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Perry Thurston, others want Confederate statue issue resolved

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Former and current black lawmakers took to the Old Capitol steps Thursday to call for a likeness of educator and civil-rights activist Mary McLeod Bethune to replace a statue of a Confederate general now in the U.S. Capitol.

Led by Sen. Perry Thurston, a Fort Lauderdale Democrat, and surrounded by alumni members of the Alpha Kappa Alpha sorority, the group called for passage of Thurston’s bill (SCR 1360) that would formally approve Dr. Bethune to replace Gen. Edmund Kirby Smith in the Capitol’s National Statuary Hall.

Each state has two statues on display in the Capitol. Florida’s other statue, of scientist-inventor Dr. John Gorrie of Apalachicola, a pivotal figure in the invention of air conditioning, will remain.

But Thurston’s bill has yet to have a hearing, and competing legislation calls for a statue of environmentalist Marjory Stoneman Douglas, author of “The Everglades: River of Grass,” to take Smith’s place.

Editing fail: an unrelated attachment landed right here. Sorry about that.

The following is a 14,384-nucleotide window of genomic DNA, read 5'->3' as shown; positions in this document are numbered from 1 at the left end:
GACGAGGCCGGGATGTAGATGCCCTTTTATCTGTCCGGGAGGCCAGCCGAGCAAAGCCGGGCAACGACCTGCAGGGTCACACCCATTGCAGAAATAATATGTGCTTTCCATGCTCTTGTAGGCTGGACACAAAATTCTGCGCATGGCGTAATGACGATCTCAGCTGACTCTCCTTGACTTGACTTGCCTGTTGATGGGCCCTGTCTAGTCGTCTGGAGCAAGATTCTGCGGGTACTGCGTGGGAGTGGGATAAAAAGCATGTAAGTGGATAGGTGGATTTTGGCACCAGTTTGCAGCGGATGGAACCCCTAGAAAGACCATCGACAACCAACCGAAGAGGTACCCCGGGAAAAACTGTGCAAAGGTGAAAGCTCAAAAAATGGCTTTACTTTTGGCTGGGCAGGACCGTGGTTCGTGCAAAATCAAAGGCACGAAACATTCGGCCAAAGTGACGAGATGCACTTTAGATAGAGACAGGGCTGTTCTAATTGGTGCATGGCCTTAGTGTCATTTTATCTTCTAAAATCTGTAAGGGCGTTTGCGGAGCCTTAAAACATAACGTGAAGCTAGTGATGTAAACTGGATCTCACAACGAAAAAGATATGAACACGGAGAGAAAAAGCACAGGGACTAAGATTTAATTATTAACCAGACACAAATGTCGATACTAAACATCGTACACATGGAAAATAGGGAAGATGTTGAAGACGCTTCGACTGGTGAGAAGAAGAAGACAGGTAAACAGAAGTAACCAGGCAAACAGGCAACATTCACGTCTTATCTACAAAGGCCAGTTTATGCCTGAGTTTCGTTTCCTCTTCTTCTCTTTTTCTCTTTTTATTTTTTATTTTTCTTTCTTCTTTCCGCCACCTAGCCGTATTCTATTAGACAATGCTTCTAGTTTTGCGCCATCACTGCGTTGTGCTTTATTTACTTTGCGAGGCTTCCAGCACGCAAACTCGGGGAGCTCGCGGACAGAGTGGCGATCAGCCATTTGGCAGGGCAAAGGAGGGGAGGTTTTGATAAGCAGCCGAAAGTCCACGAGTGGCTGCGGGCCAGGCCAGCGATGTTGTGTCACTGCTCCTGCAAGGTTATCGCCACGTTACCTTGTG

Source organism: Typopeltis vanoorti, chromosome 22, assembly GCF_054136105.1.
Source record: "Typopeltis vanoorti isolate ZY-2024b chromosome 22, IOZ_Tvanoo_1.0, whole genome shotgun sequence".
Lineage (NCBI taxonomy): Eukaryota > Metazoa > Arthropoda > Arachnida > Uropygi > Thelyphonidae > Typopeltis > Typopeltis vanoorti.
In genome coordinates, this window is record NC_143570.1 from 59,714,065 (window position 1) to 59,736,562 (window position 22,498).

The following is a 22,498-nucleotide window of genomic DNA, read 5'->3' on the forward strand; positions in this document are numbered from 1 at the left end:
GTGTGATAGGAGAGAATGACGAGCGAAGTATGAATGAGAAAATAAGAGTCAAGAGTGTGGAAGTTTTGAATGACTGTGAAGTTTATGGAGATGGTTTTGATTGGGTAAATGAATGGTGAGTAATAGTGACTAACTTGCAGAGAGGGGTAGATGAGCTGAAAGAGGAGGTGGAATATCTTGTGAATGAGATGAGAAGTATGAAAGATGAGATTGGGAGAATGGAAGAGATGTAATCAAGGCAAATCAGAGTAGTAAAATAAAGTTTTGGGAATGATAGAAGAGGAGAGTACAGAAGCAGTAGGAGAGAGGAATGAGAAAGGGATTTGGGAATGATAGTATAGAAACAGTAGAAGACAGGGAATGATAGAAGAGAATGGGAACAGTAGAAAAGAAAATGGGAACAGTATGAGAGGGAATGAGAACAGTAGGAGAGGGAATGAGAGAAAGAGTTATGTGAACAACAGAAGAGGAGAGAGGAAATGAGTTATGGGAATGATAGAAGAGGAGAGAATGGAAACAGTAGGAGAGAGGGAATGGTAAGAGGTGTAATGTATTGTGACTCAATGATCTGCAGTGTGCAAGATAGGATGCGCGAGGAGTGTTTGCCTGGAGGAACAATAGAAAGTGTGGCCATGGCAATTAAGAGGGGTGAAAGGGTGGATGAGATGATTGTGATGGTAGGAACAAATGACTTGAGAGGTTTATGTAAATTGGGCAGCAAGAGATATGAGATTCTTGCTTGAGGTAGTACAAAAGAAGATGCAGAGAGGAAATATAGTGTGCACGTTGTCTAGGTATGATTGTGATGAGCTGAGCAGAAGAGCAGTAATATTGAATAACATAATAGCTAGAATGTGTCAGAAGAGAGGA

That’s despite the fact that Bethune, founder of what is now Bethune-Cookman University in Daytona Beach, was the top public choice to replace Smith in a poll conducted last year by the Department of State.

Bethune, who lived 1875-1955, received 1,233 votes. That was nearly 800 more than the No. 2 pick, James Weldon Johnson, a writer-activist and the first black admitted to The Florida Bar. Douglas came in fourth.

The move to replace Smith’s statue came after renewed debate about Confederate symbols, including the battle flag ubiquitous in the South.

A Periscope video of the news conference can be viewed below:

Before joining Florida Politics, journalist and attorney James Rosica was state government reporter for The Tampa Tribune. He attended journalism school in Washington, D.C., working at dailies and weekly papers in Philadelphia after graduation. Rosica joined the Tallahassee Democrat in 1997, later moving to the courts beat, where he reported on the 2000 presidential recount. In 2005, Rosica left journalism to attend law school in Philadelphia, afterwards working part time for a public-interest law firm. Returning to writing, he covered three legislative sessions in Tallahassee for The Associated Press, before joining the Tribune’s re-opened Tallahassee bureau in 2013. He can be reached at jim@floridapolitics.com.

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